Osteoporosis is defined as a syndrome associated with low bone mass and micro architectural deterioration of bone tissue that leads to an increased fracture risk. It is an illness linked to old age, chronic and silent. Clinically, it gives no particular signs or symptoms until fractures occur, with important repercussions on individual health and social costs. Fractures, particularly those of the femur, are accompanied by autonomy loss, institutionalization risk, comorbidity and mortality. Due to the demographic increase and the increase in life expectancy, osteoporosis and fracturing events will register an increasing incidence, with a relative increase in health expenditure. Today data on fractures collected in Italy are not entirely exhaustive. The most reliable data relates to femur fractures since they are counted by means of the Hospital Discharge Cards (SDO) requesting treatment in a hospital. Figure 1.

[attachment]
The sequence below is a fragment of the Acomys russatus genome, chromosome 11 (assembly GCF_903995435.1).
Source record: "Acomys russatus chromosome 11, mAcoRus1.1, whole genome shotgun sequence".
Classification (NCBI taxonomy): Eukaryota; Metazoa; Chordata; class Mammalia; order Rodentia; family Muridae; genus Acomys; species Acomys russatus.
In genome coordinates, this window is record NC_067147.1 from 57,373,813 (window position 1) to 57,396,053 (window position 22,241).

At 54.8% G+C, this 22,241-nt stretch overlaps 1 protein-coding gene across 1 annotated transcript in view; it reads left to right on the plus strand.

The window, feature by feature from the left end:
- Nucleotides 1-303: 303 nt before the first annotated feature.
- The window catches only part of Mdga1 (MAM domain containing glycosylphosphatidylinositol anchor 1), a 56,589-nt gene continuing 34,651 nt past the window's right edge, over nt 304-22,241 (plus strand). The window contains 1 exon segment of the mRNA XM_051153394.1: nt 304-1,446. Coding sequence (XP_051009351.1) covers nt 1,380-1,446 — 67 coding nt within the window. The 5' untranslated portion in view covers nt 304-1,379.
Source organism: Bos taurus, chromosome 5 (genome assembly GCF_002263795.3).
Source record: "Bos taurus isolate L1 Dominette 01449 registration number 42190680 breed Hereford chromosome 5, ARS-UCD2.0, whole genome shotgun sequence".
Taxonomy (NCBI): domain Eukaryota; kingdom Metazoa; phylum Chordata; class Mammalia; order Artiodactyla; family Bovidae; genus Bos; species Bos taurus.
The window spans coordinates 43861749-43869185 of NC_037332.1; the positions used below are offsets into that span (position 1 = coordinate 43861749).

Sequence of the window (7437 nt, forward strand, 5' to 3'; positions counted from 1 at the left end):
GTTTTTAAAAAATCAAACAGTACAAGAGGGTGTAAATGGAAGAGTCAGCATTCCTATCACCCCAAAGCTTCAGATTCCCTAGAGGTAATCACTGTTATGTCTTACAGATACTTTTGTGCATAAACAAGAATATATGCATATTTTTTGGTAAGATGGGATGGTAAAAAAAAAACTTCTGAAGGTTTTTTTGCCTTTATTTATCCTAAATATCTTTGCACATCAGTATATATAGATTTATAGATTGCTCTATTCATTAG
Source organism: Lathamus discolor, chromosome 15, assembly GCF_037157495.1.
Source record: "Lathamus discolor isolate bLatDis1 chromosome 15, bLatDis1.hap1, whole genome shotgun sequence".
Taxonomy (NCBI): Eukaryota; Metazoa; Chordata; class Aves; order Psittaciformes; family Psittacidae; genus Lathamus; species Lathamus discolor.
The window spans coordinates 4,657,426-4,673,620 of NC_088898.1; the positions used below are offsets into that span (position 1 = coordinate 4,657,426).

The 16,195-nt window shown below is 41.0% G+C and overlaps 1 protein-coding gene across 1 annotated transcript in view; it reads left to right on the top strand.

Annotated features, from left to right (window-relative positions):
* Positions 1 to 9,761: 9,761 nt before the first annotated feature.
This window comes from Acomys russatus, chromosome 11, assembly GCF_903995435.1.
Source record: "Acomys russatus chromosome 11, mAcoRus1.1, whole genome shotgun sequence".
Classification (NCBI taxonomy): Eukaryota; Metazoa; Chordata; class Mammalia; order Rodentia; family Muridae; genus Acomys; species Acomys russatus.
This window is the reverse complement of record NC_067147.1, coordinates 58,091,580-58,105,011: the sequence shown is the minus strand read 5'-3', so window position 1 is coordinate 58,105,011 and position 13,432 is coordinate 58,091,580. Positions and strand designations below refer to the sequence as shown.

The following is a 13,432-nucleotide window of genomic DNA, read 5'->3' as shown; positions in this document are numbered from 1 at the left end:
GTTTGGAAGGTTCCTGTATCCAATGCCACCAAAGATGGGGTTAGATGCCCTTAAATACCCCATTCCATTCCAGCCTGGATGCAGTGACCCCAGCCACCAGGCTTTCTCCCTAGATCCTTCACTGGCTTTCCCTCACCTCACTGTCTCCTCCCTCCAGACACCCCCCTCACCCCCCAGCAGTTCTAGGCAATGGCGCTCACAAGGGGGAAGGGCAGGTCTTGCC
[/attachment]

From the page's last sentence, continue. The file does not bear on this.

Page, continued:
Table 1 reports the number of hospitalizations for femur fractures that occurred in the Marche Region in 2013. The reference population is represented by residents of the Marche Region over 65 years of age and according to the International Classification of Diseases (ICD-9) they have the following diagnosis codes: 820.XX (Femoral neck fracture), 821.XX (Fracture of other and unspecified parts of the femur), 829.XX (Fractures of unspecified bones), 733.14 (Pathological fracture of the femoral neck) and 733.15 (Pathological fracture of other specified parts of the femur). Data, divided by gender and age classes, report the days of hospital stay and the relative costs. The last column calculates the incidence of femoral fracture hospitalizations every 10,000 inhabitants.